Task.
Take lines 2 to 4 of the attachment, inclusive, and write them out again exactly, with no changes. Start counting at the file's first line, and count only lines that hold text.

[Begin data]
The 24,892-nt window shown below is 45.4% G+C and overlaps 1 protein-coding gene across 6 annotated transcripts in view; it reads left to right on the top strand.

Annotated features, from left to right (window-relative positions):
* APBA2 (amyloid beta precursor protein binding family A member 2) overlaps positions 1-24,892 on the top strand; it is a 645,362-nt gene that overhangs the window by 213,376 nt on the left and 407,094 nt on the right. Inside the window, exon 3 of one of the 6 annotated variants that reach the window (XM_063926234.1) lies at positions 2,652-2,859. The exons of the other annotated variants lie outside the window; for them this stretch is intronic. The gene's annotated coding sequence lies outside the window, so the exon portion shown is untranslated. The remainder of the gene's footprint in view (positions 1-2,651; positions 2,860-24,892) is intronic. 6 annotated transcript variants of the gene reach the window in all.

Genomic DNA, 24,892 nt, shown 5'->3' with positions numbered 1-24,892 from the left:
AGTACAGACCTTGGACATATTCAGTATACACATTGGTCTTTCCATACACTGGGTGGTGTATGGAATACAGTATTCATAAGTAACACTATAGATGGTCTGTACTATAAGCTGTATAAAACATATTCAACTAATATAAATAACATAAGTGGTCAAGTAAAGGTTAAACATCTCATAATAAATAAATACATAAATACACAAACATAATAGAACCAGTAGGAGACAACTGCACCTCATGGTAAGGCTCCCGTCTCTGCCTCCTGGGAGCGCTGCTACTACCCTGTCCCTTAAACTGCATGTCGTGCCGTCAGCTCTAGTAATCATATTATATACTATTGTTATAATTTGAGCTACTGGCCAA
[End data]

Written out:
Annotated features, from left to right (window-relative positions):
* APBA2 (amyloid beta precursor protein binding family A member 2) overlaps positions 1-24,892 on the top strand; it is a 645,362-nt gene that overhangs the window by 213,376 nt on the left and 407,094 nt on the right. Inside the window, exon 3 of one of the 6 annotated variants that reach the window (XM_063926234.1) lies at positions 2,652-2,859. The exons of the other annotated variants lie outside the window; for them this stretch is intronic. The gene's annotated coding sequence lies outside the window, so the exon portion shown is untranslated. The remainder of the gene's footprint in view (positions 1-2,651; positions 2,860-24,892) is intronic. 6 annotated transcript variants of the gene reach the window in all.

Genomic DNA, 24,892 nt, shown 5'->3' with positions numbered 1-24,892 from the left: